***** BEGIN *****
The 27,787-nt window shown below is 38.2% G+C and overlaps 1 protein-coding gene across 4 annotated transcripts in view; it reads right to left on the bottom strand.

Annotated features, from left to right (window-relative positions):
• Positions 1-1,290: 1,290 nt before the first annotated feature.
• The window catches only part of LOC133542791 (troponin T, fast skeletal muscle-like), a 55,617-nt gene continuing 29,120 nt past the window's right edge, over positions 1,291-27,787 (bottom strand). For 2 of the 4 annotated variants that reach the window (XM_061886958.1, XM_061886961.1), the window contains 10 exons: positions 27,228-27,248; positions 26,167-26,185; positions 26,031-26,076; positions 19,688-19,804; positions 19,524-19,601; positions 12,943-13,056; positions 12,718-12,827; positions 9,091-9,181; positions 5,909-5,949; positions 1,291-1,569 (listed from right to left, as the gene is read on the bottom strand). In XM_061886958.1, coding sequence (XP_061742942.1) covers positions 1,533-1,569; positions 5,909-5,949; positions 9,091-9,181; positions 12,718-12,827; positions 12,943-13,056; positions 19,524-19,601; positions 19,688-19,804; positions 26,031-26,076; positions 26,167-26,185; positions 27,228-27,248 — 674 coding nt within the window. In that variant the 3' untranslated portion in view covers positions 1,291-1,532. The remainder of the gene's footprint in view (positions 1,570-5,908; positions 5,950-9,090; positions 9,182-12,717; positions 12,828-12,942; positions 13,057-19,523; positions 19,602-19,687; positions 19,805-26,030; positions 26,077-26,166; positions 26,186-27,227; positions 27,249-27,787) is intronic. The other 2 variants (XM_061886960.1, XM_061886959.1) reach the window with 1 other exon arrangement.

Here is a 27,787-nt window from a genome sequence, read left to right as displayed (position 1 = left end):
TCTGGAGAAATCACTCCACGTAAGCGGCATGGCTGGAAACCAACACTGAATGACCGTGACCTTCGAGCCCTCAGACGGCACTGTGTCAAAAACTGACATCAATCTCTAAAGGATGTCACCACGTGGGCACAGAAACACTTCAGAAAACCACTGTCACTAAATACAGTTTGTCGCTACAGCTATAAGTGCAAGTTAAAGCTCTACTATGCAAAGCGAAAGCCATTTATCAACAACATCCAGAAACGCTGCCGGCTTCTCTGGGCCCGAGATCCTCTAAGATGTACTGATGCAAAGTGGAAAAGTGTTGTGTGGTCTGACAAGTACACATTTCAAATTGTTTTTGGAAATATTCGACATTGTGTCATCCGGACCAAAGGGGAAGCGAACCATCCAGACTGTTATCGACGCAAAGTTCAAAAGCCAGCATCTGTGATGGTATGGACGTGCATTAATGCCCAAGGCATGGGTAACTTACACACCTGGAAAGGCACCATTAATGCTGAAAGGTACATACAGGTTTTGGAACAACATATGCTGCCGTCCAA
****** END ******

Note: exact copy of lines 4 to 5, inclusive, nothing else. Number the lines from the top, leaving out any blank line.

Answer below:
• The window catches only part of LOC133542791 (troponin T, fast skeletal muscle-like), a 55,617-nt gene continuing 29,120 nt past the window's right edge, over positions 1,291-27,787 (bottom strand). For 2 of the 4 annotated variants that reach the window (XM_061886958.1, XM_061886961.1), the window contains 10 exons: positions 27,228-27,248; positions 26,167-26,185; positions 26,031-26,076; positions 19,688-19,804; positions 19,524-19,601; positions 12,943-13,056; positions 12,718-12,827; positions 9,091-9,181; positions 5,909-5,949; positions 1,291-1,569 (listed from right to left, as the gene is read on the bottom strand). In XM_061886958.1, coding sequence (XP_061742942.1) covers positions 1,533-1,569; positions 5,909-5,949; positions 9,091-9,181; positions 12,718-12,827; positions 12,943-13,056; positions 19,524-19,601; positions 19,688-19,804; positions 26,031-26,076; positions 26,167-26,185; positions 27,228-27,248 — 674 coding nt within the window. In that variant the 3' untranslated portion in view covers positions 1,291-1,532. The remainder of the gene's footprint in view (positions 1,570-5,908; positions 5,950-9,090; positions 9,182-12,717; positions 12,828-12,942; positions 13,057-19,523; positions 19,602-19,687; positions 19,805-26,030; positions 26,077-26,166; positions 26,186-27,227; positions 27,249-27,787) is intronic. The other 2 variants (XM_061886960.1, XM_061886959.1) reach the window with 1 other exon arrangement.

Here is a 27,787-nt window from a genome sequence, read left to right as displayed (position 1 = left end):